The Templars were also gifted other lands in Scotland, notably at Balantrodoch, near Edinburgh, where exists a village now called Temple. This is only four miles distant from Roslin, but today the Temple church remains only as a derelict monument.


Derelict Templar Church at Balantrodoch

 The Templars were also gifted lands across England, with the most generous donor being Roger de Mowbray, then Duke of Northumberland. Many of these places are still recognisable today because they have the prefix, ‘Temple’ in their name. In fact, whenever you see the name Temple, associated either with a place or a person’s name, think Knights Templar; yes even that 1960’s TV charmer, Simon Templar, who may have lacked the chastity, but was always willing to share his sports car, with a glamorous maiden in distress.

Although the Templars advocated poverty for themselves, as individuals, the Order amassed huge wealth, partly from the rich and powerful men who supported their Christian cause, but mainly from the booty they plundered during their ‘crusades’ The Templars gained official support from the Catholic Church and whenever they were given lands by a local benefactor, it became a condition of acceptance that they would only be answerable to the Papal rule of Rome, and not to the local laws of their place of residence. Their ‘commanderies’ became a repository for treasure, were free of taxes and offered a place of sanctuary for those at odds with the laws of their local ruler. This brought growing distrust from national monarchs, particularly in France, where there was a proliferation of local Templar preceptories, north of Paris, following the banks of the River Seine.

In England, King Henry II (reigned 1154-1189) donated lands to the Templar cause, including the Isle of Lundy, in the Bristol Channel. By then, they already held extensive estates in London, Hertfordshire, Essex, Kent, Warwickshire, Worcestershire, Oxfordshire, Cornwall, Lincolnshire, and were at their most numerous, in north and east Yorkshire. Their rights of immunity, to local laws, were confirmed by King Richard I (the Lionheart, 1189-1199) and his successor King John (1199-1216), who continued to treat the Templars in the same generous vein.

In the South of England, they became particularly well established in Hertfordshire, where in the 1140s, they founded a Templar town, called Baldock. This was built on the strategic crossroads of the Roman, Icknield Way and the Saxon, Great North Road and, in 1199, King John elevated the town to market status. The town’s name was derived from the French ‘Baldoc’, the Templar name for Baghdad, a Muslim citadel which was high on their list of military targets. The memory of the previous owners remains today in Baldock, with the main secondary school now known as the Knights Templar School.

England’s King Henry III (1216-1272) continued the close association with the Templar knights and increased their military, financial and diplomatic responsibilities. His successor, Edward I (1272–1307) treated the Templars with less benevolence, regaining full control of military finances, to pay for his many wars. Edward even raided the treasure chests at the London Temple, to further his ambitions. Edward I was a tall intimidating man, who was known as the ‘hammer of the Scots’ for his treatment of his northern neighbours. He didn’t like Jews much either, so in 1290 he passed a law that expelled them from England, a doctrine that was not officially repealed until 1656.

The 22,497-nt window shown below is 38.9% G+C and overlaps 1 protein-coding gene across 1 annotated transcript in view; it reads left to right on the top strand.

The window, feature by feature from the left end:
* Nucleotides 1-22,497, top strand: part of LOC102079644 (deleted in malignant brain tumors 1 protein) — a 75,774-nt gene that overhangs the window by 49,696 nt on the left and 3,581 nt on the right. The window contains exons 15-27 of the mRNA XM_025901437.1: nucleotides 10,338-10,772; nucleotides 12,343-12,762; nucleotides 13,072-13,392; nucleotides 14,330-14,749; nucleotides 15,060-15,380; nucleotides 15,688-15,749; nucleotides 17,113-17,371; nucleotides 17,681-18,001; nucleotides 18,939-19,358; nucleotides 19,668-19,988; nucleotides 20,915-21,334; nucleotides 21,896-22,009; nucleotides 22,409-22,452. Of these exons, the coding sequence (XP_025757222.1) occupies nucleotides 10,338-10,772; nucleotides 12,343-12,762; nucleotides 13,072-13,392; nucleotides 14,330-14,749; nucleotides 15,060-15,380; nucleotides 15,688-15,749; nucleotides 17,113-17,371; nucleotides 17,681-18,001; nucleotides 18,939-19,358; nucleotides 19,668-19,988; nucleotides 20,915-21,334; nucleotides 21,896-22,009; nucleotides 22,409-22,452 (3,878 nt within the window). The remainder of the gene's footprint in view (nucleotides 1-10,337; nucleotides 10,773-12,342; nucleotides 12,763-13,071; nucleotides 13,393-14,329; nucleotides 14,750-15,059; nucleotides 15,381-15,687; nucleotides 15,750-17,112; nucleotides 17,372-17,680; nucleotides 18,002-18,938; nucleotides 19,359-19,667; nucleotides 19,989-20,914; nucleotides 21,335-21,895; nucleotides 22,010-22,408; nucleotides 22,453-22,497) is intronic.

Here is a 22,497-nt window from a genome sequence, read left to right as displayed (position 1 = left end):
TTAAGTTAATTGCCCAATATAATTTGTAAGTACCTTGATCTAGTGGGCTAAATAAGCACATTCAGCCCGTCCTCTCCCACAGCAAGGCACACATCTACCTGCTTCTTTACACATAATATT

Usury (money lending) was also banned from this time, but remained as a black market activity until the 16th century, when Henry VIII made laws that legalised the practice, but limited excessive profiteering by the usurers. These revised laws, relating to the practice of usury were to play a significant part in the life of William Shakespeare and his family.

The Crusaders finally conceded the Holy land to the Muslims in 1291, when the Christians were ejected from their last stronghold, at Acre. The Templars retreated to the island of Cyprus, then on to Rhodes, which they turned into their own island fortress. They remained a powerful force in the Mediterranean Sea, where their fleets of ships controlled the important maritime trading routes. As their influence grew, back in their own homelands, their independence grew to such an extent that the French king feared he would lose control of his country.

The greatest concentration of Templar preceptories was along the Seine Valley, in Northern France, and the tension between knight and state eventually caused Philip IV of France to outlaw them in 1307. Philip had already outlawed Jews, the year before, as he saw both groups as a ‘state within a state’. Philip justified this action by accusing the Templars of heresy, which seemed strange as they were followers of Christ, but hundreds confessed, under torture, and led to many being burnt at the stake.